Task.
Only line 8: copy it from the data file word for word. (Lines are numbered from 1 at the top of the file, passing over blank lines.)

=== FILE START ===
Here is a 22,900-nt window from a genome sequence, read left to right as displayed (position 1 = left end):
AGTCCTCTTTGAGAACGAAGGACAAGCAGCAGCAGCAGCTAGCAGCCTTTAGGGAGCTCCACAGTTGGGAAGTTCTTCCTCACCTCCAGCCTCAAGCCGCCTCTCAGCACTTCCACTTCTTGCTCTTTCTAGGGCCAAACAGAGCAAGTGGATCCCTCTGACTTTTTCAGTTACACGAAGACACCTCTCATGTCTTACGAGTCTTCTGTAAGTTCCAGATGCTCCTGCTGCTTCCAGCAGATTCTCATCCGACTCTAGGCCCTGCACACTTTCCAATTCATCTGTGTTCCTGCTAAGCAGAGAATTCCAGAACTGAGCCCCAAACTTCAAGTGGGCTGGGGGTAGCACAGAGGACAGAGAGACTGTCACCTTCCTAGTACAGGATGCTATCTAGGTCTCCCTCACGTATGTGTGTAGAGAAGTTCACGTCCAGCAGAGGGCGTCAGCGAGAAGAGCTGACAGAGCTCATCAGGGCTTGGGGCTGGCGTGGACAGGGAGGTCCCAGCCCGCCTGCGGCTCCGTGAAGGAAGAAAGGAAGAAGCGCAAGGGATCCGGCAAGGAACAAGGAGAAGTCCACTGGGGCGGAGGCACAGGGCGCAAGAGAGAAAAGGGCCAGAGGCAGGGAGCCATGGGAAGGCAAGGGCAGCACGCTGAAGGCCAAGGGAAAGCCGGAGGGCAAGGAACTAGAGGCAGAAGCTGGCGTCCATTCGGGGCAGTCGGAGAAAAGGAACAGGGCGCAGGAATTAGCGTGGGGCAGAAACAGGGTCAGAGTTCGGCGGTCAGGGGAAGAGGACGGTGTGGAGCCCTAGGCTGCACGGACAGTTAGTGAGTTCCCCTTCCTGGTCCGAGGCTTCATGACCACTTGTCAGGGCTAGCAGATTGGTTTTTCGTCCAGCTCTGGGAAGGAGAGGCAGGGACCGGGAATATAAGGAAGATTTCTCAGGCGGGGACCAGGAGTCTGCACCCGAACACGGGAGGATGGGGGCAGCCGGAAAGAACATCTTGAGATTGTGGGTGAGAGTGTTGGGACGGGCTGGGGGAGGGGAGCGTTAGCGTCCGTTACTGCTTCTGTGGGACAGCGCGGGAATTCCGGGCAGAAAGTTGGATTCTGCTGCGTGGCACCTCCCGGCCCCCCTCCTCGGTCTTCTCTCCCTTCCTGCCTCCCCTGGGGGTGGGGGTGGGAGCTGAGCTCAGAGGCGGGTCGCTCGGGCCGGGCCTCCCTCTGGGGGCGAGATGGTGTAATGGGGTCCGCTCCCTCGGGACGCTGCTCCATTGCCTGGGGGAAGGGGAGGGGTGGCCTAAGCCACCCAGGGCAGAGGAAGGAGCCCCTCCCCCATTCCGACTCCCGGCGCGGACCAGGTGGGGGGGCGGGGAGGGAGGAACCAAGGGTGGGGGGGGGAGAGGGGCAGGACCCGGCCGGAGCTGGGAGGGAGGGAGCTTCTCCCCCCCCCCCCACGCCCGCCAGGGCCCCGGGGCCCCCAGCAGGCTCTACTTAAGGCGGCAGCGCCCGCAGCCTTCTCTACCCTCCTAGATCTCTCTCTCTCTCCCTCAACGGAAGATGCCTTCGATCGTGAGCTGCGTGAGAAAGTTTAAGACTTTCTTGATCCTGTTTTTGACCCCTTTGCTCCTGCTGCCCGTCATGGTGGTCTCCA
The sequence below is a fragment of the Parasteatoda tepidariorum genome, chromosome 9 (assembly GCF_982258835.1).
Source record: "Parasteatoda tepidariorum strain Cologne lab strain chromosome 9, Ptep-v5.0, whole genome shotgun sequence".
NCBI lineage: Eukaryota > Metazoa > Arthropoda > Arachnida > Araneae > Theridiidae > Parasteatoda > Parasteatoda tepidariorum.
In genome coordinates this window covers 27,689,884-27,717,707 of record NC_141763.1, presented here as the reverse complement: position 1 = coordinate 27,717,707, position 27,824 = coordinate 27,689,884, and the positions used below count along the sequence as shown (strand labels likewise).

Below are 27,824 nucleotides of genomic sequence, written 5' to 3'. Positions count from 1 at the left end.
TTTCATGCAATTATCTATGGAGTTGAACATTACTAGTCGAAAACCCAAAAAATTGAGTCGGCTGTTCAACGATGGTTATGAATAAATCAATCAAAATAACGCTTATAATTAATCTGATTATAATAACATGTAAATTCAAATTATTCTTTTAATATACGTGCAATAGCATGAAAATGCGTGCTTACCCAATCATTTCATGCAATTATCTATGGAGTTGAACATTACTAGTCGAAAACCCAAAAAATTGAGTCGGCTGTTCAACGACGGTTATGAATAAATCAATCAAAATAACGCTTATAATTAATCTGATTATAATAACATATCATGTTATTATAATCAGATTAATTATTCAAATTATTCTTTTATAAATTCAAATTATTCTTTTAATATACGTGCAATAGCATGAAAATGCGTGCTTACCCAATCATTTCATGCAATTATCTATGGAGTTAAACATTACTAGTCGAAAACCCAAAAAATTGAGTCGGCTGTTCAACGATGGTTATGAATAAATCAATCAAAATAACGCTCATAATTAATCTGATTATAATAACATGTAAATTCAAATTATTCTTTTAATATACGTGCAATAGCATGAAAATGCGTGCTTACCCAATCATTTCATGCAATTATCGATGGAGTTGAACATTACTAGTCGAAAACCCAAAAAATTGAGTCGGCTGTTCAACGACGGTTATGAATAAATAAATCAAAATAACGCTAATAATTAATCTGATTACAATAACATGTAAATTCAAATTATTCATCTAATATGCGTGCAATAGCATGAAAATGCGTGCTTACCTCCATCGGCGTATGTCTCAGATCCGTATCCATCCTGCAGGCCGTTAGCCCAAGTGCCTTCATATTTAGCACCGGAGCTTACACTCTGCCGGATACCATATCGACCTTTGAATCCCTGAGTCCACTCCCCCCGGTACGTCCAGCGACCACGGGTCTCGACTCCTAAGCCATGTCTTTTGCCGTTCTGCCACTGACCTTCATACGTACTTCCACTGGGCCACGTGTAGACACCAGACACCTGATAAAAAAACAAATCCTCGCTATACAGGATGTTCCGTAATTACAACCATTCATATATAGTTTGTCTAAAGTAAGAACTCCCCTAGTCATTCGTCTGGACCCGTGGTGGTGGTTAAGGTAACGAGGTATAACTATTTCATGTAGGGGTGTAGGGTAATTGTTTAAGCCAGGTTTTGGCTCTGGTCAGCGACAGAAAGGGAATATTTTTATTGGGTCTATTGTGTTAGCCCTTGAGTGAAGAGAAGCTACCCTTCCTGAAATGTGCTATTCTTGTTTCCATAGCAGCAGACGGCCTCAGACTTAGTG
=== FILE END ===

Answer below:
TTTCATGCAATTATCTATGGAGTTGAACATTACTAGTCGAAAACCCAAAAAATTGAGTCGGCTGTTCAACGATGGTTATGAATAAATCAATCAAAATAACGCTTATAATTAATCTGATTATAATAACATGTAAATTCAAATTATTCTTTTAATATACGTGCAATAGCATGAAAATGCGTGCTTACCCAATCATTTCATGCAATTATCTATGGAGTTGAACATTACTAGTCGAAAACCCAAAAAATTGAGTCGGCTGTTCAACGACGGTTATGAATAAATCAATCAAAATAACGCTTATAATTAATCTGATTATAATAACATATCATGTTATTATAATCAGATTAATTATTCAAATTATTCTTTTATAAATTCAAATTATTCTTTTAATATACGTGCAATAGCATGAAAATGCGTGCTTACCCAATCATTTCATGCAATTATCTATGGAGTTAAACATTACTAGTCGAAAACCCAAAAAATTGAGTCGGCTGTTCAACGATGGTTATGAATAAATCAATCAAAATAACGCTCATAATTAATCTGATTATAATAACATGTAAATTCAAATTATTCTTTTAATATACGTGCAATAGCATGAAAATGCGTGCTTACCCAATCATTTCATGCAATTATCGATGGAGTTGAACATTACTAGTCGAAAACCCAAAAAATTGAGTCGGCTGTTCAACGACGGTTATGAATAAATAAATCAAAATAACGCTAATAATTAATCTGATTACAATAACATGTAAATTCAAATTATTCATCTAATATGCGTGCAATAGCATGAAAATGCGTGCTTACCTCCATCGGCGTATGTCTCAGATCCGTATCCATCCTGCAGGCCGTTAGCCCAAGTGCCTTCATATTTAGCACCGGAGCTTACACTCTGCCGGATACCATATCGACCTTTGAATCCCTGAGTCCACTCCCCCCGGTACGTCCAGCGACCACGGGTCTCGACTCCTAAGCCATGTCTTTTGCCGTTCTGCCACTGACCTTCATACGTACTTCCACTGGGCCACGTGTAGACACCAGACACCTGATAAAAAAACAAATCCTCGCTATACAGGATGTTCCGTAATTACAACCATTCATATATAGTTTGTCTAAAGTAAGAACTCCCCTAGTCATTCGTCTGGACCCGTGGTGGTGGTTAAGGTAACGAGGTATAACTATTTCATGTAGGGGTGTAGGGTAATTGTTTAAGCCAGGTTTTGGCTCTGGTCAGCGACAGAAAGGGAATATTTTTATTGGGTCTATTGTGTTAGCCCTTGAGTGAAGAGAAGCTACCCTTCCTGAAATGTGCTATTCTTGTTTCCATAGCAGCAGACGGCCTCAGACTTAGTG